Posted on 03 July 2012. Tags: short sale investor
Traditional investing strategies require buying low and later selling high to produce profits, and a short sale investor profits the same way, only in reverse order. Conventional wisdom says that something must be owned in order to be sold. This is not always the case. A short sale investor will sell an asset expecting the value of that asset to drop in the future, where he will be able to buy it back at a cheaper price. The fundamental principle of buying low and selling high produces profits in either direction.
All financial transactions must have a buyer and a seller. When there are more buyers than sellers in a given market, prices increase. Eventually, this trend will stabilize when there are an equal number of buyers to sellers. A short sale investor will seek financial assets that are in high demand and sell these assets with the expectation that demand will diminish allowing him to purchase the asset at a lower price. The difference between the original sale price and the later lower purchase price is profit.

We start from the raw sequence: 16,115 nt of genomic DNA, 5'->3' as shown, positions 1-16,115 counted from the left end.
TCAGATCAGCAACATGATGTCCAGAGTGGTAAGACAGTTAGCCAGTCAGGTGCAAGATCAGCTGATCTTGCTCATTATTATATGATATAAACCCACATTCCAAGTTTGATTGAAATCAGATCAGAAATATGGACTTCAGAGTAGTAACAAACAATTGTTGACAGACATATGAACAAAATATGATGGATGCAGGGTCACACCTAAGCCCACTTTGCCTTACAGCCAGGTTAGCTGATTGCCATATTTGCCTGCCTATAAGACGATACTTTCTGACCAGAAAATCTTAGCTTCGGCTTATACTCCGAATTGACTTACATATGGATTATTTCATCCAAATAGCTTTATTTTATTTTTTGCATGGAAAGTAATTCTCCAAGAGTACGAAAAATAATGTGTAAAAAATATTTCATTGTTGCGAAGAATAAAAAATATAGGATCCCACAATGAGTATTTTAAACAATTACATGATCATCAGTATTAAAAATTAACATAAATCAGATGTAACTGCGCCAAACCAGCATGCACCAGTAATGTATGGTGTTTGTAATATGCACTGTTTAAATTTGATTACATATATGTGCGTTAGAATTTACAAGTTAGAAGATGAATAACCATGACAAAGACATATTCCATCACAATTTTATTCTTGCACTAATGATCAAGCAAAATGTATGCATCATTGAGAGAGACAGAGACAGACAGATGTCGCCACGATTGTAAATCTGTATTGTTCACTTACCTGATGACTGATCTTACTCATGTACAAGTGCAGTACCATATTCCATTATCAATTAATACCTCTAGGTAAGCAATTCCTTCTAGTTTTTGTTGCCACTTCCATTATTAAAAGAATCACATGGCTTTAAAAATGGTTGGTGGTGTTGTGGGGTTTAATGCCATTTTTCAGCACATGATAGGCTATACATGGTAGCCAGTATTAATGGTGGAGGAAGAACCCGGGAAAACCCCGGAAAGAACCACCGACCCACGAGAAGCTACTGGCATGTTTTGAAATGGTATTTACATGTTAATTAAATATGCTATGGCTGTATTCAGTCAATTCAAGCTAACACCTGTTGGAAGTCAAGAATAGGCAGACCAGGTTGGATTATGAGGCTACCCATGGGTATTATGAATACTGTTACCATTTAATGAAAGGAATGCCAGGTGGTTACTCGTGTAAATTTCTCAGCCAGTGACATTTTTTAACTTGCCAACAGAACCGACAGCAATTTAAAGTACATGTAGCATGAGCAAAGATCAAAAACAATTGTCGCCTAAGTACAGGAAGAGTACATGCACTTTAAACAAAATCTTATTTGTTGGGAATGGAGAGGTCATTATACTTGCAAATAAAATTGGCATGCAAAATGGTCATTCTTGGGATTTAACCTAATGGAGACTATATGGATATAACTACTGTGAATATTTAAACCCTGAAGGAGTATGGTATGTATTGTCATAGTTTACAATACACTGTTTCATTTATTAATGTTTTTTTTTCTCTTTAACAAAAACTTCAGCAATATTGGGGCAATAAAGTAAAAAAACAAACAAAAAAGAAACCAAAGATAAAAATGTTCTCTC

This strategy allows investors to generate profits regardless of whether the market value of an asset is rising or falling. When the value of an asset is rising, traditional strategies of buy now and sell later produce gains. When the value of an asset is falling, selling first and buying later is the profitable approach. Financial markets are fluid instruments that demand that investors take a position on both sides of every transaction. Every buyer needs a seller, and every seller needs a buyer. The short sale investor balances the market by providing the counterweight to market influences while profiting from falling prices.
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